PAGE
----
Overacting so exuberantly and energetically, that if the actor literally went back to the scenery backdrops and ate them up, it would scarcely be more outrageous a performance. As that description implies, it’s a term that came out of live theater, initially and often still used as a criticism. But today, lots of times when we use it, it’s complimentary, recognizing that a performance is so lively and spirited that it’s infectiously fun.

  3. Jeffrey (84) said,

    May 22, 2007 at 12:37 pm

    Looking forward to later this year when Warner Home Video are releasing a whole bunch of Kubrick’s films as SE DVDs with a whole bunch of extras. I hope they resolve the issue of using the correct aspect ratio’s that Kubrick prefers.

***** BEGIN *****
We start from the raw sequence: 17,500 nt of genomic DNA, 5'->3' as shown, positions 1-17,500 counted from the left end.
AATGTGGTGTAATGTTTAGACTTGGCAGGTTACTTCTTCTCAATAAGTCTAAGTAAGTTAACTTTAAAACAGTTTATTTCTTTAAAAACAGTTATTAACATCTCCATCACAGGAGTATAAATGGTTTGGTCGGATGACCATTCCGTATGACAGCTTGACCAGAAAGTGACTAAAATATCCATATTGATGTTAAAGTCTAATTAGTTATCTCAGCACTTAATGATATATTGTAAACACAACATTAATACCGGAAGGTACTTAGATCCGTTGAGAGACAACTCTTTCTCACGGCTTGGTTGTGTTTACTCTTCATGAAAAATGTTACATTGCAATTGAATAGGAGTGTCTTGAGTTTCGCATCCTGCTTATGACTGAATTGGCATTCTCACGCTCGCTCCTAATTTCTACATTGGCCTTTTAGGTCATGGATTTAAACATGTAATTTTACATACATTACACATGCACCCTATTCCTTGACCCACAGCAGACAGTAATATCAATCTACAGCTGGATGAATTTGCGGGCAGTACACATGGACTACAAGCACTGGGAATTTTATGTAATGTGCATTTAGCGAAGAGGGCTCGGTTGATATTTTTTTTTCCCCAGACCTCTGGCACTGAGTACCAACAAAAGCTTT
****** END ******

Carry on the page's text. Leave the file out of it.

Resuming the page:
4. joem18b (231) said,

    May 22, 2007 at 1:10 pm

    Top 6 scenery chewing would be fun.

    There are some gems here: http://www.youtube.com/results?search_query=scenery+chewing&search=Search

    (Speaking of Kubrick, in The Killing, scene 16, Elisha Cook wants to say “call a halt” but it comes out “ha…call a halt” or “hall…call a halt.”)

  5. wintermute (157) said,

    May 22, 2007 at 2:58 pm

    The super-fast lens that Kubrick used for his indoor shots was a 50mm f/0.7, if you’re interested. This means that its maximum aperture was over 70mm.

  6. joem18b (231) said,

    May 23, 2007 at 1:03 pm

    I loved Short Cuts. The podcast discussion was great. Having said that, what follows here is just trivial stuff, so anybody wanting serious should skip it.

    - When talking about this movie, did Altman say SHORT cuts or short CUTS or just short cuts?

    - The recent Jindabyne is based on one of the Carver stories also used in Short Cuts (men on fishing trip discover body of dead woman).

    - When Julia Roberts married Lyle Lovett, I realized that there are levels of Hollywood reality beyond my ken.